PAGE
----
Design of the first United States jet powered bombers began in 1944 but the final shape for the Boeing B-47 was only finalised after American engineers learned of German aeronautical research into swept wings. In early 1946 a contract was awarded for two XB-47 prototypes and the first one flew on 17 December 1947. Eventually over 1800 B-47s in a number of versions were constructed, the B-47B being the first production model of which 399 were constructed before production switched to the major production version, the B-47E. The B-47 remained in service until 1969.
In the early 1950s the United States Air Force began considering the idea of modifying the B-47 for weather reconnaissance and 15 late production B-47Es were converted for that purpose, fitted with a variety of air sampling and data recording equipment with a camera mounted in the nose to take photos of cloud formations. To test the feasibility of the conversion one B-47B (51-2115) was modified. It was delivered to the Air Weather Service in 1956 and first used in a hurricane research project that had been funded after disastrous hurricanes in 1954. For several hurricane seasons it flew into hurricanes and eventually logged 126.5 hours on this work. Later it went on to fly with the 55th Weather Reconnaissance Squadron before being left to the student mechanics of Air Training Command. The remaining WB-47Es were used for routine weather flights from USAF bases around the world until they were withdrawn from service.
Minicraft has not been one of the great names in modelling but this kit dates from the period when they were packaging kits that had been produced elsewhere. This Boeing WB-47B kit, for example, is a re-boxing of the Hasegawa B-47E, as were the old Frog and AMT kits of the same bomber. These days, however, the kit appears to be available only under the original Hasegawa brand. The Hasegawa B-47 dates from the late 1960s or early 1970s and is not bad for those days. It is not now what we would consider the perfect kit and there are plenty of details that Hasegawa would include now that it didn’t back them. Still, it is not a difficult kit to put together if you are patient and careful. When I had finished the model I discovered that the outrigger wheels were too long and had to endure surgery, but that could have been caused by my giving the model too much anhedral on the wings in the first place
I began work on this kit over five years ago but didn’t complete it. The decal sheet was so old by the time I got around to using it that the elaborate black line decals, that are an integral part of the finish of the kit, fragmented into a thousand pieces. I lost heart in the entire project and put the mess to one side with only the serial numbers in place. From time to time I cruised the internet looking for replacement decals but didn’t see anything. I also gave vague thought to buying a Hasegawa kit, removing the decals and selling the kit on at a swap meet but the kit is too expensive for that! In the meantime the almost completed model sat in its box, waiting…
The arrival of the new Academy 1/144 B-47E urged me into action, initially with the idea of using the decals in that kit as the master for something I could generate from my bubble jet printer. I had also recently put a lot of black lines on my YB-49 and was ready to use the technique again. So, with renewed enthusiasm I finally decided to finish off the old kit.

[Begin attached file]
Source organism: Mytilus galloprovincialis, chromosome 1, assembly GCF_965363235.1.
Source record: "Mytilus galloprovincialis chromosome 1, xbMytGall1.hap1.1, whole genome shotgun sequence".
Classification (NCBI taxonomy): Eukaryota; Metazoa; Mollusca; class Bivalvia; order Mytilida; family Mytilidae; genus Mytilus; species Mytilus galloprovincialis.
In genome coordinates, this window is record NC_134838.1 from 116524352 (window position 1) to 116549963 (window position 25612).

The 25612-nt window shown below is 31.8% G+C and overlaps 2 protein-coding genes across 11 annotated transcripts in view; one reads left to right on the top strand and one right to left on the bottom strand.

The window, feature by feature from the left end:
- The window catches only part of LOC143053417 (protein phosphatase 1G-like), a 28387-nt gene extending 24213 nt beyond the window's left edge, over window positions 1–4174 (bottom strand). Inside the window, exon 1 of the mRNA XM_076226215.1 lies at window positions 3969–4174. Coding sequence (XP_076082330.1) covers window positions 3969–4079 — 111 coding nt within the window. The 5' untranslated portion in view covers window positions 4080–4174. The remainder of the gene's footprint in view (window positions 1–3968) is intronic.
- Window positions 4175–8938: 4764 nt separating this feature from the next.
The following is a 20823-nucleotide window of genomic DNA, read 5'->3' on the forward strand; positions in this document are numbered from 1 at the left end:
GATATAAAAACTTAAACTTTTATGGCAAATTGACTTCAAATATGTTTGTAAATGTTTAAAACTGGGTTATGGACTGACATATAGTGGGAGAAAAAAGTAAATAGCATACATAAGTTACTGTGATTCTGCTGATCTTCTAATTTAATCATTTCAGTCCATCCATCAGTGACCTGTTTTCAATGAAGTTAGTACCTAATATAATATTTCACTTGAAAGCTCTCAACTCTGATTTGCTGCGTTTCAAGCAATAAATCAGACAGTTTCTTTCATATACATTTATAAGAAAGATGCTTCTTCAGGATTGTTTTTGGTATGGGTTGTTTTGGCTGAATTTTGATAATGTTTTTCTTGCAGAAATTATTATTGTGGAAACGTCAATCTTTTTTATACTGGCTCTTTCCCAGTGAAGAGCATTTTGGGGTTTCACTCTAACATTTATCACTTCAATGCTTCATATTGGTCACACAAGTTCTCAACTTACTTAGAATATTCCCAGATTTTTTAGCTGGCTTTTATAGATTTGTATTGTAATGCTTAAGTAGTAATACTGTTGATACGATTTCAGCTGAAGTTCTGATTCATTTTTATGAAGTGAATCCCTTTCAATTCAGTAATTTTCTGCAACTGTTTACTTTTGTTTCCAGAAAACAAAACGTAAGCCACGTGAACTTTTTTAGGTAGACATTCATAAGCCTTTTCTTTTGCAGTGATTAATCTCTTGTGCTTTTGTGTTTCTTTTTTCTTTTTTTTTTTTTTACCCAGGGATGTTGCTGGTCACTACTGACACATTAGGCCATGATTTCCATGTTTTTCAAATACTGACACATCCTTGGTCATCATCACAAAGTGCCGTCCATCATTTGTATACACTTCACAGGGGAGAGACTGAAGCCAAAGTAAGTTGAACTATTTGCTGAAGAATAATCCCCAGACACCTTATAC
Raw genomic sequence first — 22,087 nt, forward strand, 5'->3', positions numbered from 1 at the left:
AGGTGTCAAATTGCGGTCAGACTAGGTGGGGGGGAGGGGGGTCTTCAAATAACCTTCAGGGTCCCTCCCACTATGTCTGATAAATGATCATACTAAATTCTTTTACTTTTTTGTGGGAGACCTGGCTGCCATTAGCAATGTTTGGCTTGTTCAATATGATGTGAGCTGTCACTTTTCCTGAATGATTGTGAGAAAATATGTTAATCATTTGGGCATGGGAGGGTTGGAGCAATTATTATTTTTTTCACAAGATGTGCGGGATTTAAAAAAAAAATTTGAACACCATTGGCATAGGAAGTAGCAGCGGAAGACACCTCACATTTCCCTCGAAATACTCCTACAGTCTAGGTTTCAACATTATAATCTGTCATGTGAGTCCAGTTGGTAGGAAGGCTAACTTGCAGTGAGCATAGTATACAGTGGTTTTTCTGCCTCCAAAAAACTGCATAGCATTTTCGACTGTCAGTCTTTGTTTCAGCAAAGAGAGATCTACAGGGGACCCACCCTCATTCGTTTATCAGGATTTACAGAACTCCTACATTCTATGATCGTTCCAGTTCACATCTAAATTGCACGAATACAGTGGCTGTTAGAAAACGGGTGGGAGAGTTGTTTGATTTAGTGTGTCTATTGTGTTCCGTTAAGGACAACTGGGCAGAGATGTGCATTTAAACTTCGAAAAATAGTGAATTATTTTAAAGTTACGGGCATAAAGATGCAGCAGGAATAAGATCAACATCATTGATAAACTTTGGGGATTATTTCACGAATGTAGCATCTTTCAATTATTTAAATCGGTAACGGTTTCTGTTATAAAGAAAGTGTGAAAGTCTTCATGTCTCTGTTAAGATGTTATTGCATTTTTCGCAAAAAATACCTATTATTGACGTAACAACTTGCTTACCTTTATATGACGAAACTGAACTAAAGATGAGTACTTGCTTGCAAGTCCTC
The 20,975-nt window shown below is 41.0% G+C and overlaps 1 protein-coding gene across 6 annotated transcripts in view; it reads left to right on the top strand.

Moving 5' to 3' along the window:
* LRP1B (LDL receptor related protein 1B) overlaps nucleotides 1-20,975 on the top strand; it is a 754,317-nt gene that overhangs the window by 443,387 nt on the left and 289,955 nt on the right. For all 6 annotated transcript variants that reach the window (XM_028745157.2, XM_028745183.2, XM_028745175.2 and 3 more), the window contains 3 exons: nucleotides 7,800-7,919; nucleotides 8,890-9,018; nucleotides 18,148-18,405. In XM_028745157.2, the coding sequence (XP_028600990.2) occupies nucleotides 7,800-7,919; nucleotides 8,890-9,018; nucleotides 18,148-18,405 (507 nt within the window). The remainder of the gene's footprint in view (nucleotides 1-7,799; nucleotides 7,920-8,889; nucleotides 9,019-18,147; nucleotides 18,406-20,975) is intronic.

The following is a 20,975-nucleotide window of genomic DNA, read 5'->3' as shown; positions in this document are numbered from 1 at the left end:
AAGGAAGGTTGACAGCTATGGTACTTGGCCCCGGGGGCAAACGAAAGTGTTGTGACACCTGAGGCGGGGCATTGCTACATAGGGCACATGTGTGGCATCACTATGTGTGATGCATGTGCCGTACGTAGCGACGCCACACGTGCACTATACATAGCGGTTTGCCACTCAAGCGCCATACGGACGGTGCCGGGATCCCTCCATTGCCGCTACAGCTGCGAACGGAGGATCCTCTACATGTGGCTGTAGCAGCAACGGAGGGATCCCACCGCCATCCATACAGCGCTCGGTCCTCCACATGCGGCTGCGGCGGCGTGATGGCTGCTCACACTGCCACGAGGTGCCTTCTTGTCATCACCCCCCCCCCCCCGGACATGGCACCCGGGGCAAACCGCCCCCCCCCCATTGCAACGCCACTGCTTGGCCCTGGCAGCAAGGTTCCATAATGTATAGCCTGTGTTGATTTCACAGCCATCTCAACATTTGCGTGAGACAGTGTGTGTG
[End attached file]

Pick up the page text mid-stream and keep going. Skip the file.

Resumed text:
Returning to the model I was disappointed at my workmanship in many ways, particularly in the finish. All B-47s were bare metal with white anti-flash white on the undersides to ward off the effect of atomic bomb blasts. This makes it perhaps the most difficult colour scheme as getting white and bare metal to work well can cause nightmares. Looking at the work I was tempted to do it all again, but I had not forgotten the difficulties I’d had in masking the kit the first time. Once was enough so I decided to go on with what I had already done.
This led me to some research into the aeroplane I was modelling and the discovery that 51-2115 (the only decals on the kit) made it the one-off WB-47B. The Minicraft kit gives you only the decals for this aeroplane and nothing in the instructions to suggest it is unique. Neither do the instructions say that the WB-47B didn’t have tail guns and probably no under wing long range tanks (I couldn’t find a photo of any WB-47 with them). Worse, it doesn’t tell you that the WB-47B was probably the most colourful B-47 to fly, having elaborate lines and swirls of dayglo all over it by the 1960s. The kit’s decal sheet only had a couple of dayglo lines that probably never appeared on the aeroplane, the earlier simpler markings being red. In any event, I couldn’t attempt any of these schemes unless I wanted to go back and start again because it would mean masking over metalizer, never a good idea. I also found some side view colours of it that suggested it might have had dayglo nose, tail and wingtips at some time, and that only added to the confusion. Instead of enduring endless sleepless nights about all this I reasoned that the WB-47B probably started life without any of the elaborate colour schemes so, if you ask me, I’ll tell you that this model represents the WB-47B at the beginning of its career.
The end result is a big reasonable looking model that conveys something of the slim and graceful lines of the B-47. It’s not a great bit of work but at least it is now finished.